< # This is MariaDB 10.1 > # This is MariaDB 10.2 16c16 < aria_recover NORMAL --- > aria_recover_options NORMAL 31c31 < binlog_checksum NONE --- > binlog_checksum CRC32 47c47,48 --- > check_constraint_checks ON 121c122 < innodb_adaptive_hash_index_partitions 1 --- > innodb_adaptive_hash_index_parts 8 123d123 < innodb_additional_mem_pool_size 8388608 136c136,137 < innodb_buffer_pool_dump_at_shutdown OFF --- > innodb_buffer_pool_chunk_size 134217728 > innodb_buffer_pool_dump_at_shutdown ON 138c139 < innodb_buffer_pool_dump_pct 100 --- > innodb_buffer_pool_dump_pct 25 140c141 < innodb_buffer_pool_instances 8 --- > innodb_buffer_pool_instances 1 142c143 < innodb_buffer_pool_load_at_startup OFF --- > innodb_buffer_pool_load_at_startup ON 144d144 < innodb_buffer_pool_populate OFF 148c148 < innodb_checksum_algorithm INNODB --- > innodb_checksum_algorithm crc32 150d149 < innodb_cleaner_lsn_age_factor HIGH_CHECKPOINT 158d156 < innodb_corrupt_table_action assert 161a160 > innodb_default_row_format dynamic 171d169 < innodb_empty_free_list_algorithm BACKOFF 177d174 < innodb_fake_changes OFF 180c177 < innodb_file_format Antelope --- > innodb_file_format Barracuda 182c179 < innodb_file_format_max Antelope --- > innodb_file_format_max Barracuda 183a181 > innodb_fill_factor 100 187a186 > innodb_flush_sync ON 192d190 < innodb_foreground_preflush EXPONENTIAL_BACKOFF 210,212c208 < innodb_kill_idle_transaction 0 < innodb_large_prefix OFF < innodb_lock_schedule_algorithm fcfs --- > innodb_large_prefix ON 214d209 < innodb_locking_fake_changes ON 221c212 < innodb_log_checksum_algorithm INNODB --- > innodb_log_checksums ON 225a217 > innodb_log_write_ahead_size 8192 227,228d218 < innodb_max_bitmap_file_size 104857600 < innodb_max_changed_pages 1000000 230c220 < innodb_max_dirty_pages_pct_lwm 0.001000 --- > innodb_max_dirty_pages_pct_lwm 0.000000 233c223 < innodb_mirrored_log_groups 1 --- > innodb_max_undo_log_size 1073741824 243a234 > innodb_page_cleaners 1 248c239,240 < innodb_purge_threads 1 --- > innodb_purge_rseg_truncate_frequency 128 > innodb_purge_threads 4 256d247 < innodb_sched_priority_cleaner 19 259,261d249 < innodb_show_locks_held 10 < innodb_show_verbose_locks 0 < innodb_simulate_comp_failures 0 275c263 < innodb_strict_mode OFF --- > innodb_strict_mode ON 279a268 > innodb_temp_data_file_path ibtmp1:12M:autoextend 283,284c272,273 < innodb_track_changed_pages OFF < innodb_undo_directory . --- > innodb_undo_directory ./ > innodb_undo_log_truncate OFF 289d277 < innodb_use_global_flush_log_at_trx_commit ON 292,293d279 < innodb_use_stacktrace OFF < innodb_use_sys_malloc ON 352a339 > max_recursive_iterations 4294967295 388c375 < optimizer_switch index_merge=on,index_merge_union=on,index_merge_sort_union=on,index_merge_intersection=on,index_merge_sort_intersection=off,engine_condition_pushdown=off,index_condition_pushdown=on,derived_merge=on,derived_with_keys=on,firstmatch=on,loosescan=on,materialization=on,in_to_exists=on,semijoin=on,partial_match_rowid_merge=on,partial_match_table_scan=on,subquery_cache=on,mrr=off,mrr_cost_based=off,mrr_sort_keys=off,outer_join_with_cache=on,semijoin_with_cache=on,join_cache_incremental=on,join_cache_hashed=on,join_cache_bka=on,optimize_join_buffer_size=off,table_elimination=on,extended_keys=on,exists_to_in=on,orderby_uses_equalities=off --- > optimizer_switch index_merge=on,index_merge_union=on,index_merge_sort_union=on,index_merge_intersection=on,index_merge_sort_intersection=off,engine_condition_pushdown=off,index_condition_pushdown=on,derived_merge=on,derived_with_keys=on,firstmatch=on,loosescan=on,materialization=on,in_to_exists=on,semijoin=on,partial_match_rowid_merge=on,partial_match_table_scan=on,subquery_cache=on,mrr=off,mrr_cost_based=off,mrr_sort_keys=off,outer_join_with_cache=on,semijoin_with_cache=on,join_cache_incremental=on,join_cache_hashed=on,join_cache_bka=on,optimize_join_buffer_size=off,table_elimination=on,extended_keys=on,exists_to_in=on,orderby_uses_equalities=on,condition_pushdown_for_derived=on 413c400 < performance_schema_max_statement_classes 178 --- > performance_schema_max_statement_classes 184 465c452,456 < server_id 0 --- > server_id 1 479a471 > slave_parallel_workers 0 508a501 > standards_compliant_cte ON 520c513,514 < thread_cache_size 0 --- > table_open_cache_instances 8 > thread_cache_size 151 525a520,521 > thread_pool_prio_kickup_timer 1000 > thread_pool_priority auto 528c524 < thread_stack 295936 --- > thread_stack 297984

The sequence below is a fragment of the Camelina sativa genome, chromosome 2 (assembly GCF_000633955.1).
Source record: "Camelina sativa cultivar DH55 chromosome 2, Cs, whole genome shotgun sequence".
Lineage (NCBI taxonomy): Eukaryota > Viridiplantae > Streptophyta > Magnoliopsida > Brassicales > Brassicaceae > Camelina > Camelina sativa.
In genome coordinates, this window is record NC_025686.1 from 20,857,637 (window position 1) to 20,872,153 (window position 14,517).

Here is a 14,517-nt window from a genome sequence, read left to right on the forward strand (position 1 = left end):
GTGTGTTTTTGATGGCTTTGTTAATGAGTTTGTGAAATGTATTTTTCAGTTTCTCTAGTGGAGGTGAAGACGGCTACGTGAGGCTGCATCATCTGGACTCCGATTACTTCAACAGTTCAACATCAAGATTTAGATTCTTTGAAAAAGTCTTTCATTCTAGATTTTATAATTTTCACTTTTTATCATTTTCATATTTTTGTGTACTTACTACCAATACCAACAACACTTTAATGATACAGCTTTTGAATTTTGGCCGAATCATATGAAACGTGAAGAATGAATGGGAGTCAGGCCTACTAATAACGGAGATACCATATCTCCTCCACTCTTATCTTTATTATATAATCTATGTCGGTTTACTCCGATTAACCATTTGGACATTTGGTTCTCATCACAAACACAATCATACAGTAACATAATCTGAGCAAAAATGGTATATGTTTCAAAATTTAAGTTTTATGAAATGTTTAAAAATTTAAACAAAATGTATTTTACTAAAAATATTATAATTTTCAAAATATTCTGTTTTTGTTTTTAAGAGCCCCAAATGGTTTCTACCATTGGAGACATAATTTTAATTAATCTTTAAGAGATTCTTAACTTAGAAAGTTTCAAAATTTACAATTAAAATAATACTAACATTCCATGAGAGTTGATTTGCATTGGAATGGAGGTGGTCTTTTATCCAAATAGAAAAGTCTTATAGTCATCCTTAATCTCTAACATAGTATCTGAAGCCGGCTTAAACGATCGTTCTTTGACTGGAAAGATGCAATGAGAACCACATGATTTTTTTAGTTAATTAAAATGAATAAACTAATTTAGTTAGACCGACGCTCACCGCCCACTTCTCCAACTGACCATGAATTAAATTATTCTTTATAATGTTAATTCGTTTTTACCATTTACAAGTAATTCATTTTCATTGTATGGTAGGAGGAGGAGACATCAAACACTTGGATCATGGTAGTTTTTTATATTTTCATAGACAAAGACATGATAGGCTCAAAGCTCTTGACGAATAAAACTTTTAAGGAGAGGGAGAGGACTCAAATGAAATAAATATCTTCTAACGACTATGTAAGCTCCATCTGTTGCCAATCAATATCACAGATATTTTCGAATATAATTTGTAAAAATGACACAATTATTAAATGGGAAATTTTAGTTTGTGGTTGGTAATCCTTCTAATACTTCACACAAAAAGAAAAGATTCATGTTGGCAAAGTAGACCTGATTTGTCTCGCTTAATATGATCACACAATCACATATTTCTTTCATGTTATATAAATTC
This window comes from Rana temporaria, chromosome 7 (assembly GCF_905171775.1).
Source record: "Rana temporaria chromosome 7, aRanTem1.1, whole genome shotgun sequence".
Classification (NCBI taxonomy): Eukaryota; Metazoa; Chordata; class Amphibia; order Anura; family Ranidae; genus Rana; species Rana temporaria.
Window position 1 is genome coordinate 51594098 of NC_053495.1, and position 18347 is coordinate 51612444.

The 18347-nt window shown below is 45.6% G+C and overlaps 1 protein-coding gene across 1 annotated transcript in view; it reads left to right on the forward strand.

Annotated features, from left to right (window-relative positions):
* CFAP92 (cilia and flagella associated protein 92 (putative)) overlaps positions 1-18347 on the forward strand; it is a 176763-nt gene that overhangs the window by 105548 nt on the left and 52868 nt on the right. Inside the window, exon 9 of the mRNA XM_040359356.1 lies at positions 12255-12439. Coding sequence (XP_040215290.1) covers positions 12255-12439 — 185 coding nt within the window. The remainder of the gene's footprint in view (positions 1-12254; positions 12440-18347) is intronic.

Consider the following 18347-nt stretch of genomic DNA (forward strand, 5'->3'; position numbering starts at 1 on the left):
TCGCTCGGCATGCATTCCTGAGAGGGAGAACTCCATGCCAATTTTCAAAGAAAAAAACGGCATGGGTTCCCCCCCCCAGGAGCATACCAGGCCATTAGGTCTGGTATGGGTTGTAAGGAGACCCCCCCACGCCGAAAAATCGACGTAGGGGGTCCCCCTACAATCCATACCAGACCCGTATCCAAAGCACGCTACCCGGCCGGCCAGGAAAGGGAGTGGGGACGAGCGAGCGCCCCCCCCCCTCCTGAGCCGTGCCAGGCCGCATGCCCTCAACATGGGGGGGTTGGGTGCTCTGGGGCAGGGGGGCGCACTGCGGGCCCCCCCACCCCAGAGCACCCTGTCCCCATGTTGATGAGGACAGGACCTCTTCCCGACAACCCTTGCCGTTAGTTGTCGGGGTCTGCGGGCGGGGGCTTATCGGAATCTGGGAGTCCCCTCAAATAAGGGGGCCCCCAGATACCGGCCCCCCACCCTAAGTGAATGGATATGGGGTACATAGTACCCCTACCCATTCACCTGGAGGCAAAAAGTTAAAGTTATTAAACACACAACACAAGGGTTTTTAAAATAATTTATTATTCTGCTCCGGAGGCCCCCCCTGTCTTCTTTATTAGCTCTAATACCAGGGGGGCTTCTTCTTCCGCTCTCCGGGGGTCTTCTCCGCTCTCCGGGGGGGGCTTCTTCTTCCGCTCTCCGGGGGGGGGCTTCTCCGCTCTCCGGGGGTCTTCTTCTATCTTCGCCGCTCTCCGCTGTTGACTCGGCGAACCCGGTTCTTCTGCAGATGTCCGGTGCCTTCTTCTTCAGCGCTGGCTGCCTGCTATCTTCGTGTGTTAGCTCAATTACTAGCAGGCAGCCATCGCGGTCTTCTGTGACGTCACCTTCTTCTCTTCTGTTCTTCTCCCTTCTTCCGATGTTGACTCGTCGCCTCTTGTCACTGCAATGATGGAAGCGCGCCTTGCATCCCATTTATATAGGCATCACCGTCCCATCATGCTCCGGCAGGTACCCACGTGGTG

These are the results I got:
|avg run (seconds)||193.378||215.2826667||186.081||194.032||195.0173333||198.0726667|
|insert throughput compared to 5.6||100.00%||89.83%||103.92%||99.66%||99.16%||97.63%|
Nothing surprising here, for MySQL, the 5.7 regression still shows, now only around 10%; not sure if because of the work done already to mitigate it on BUG#75981, or just the different hardware I used compared to my last test. The good news is that the regressions seems solved for 8.0, getting even better results than 5.6. We will see if that maintains when we normalize the configuration options.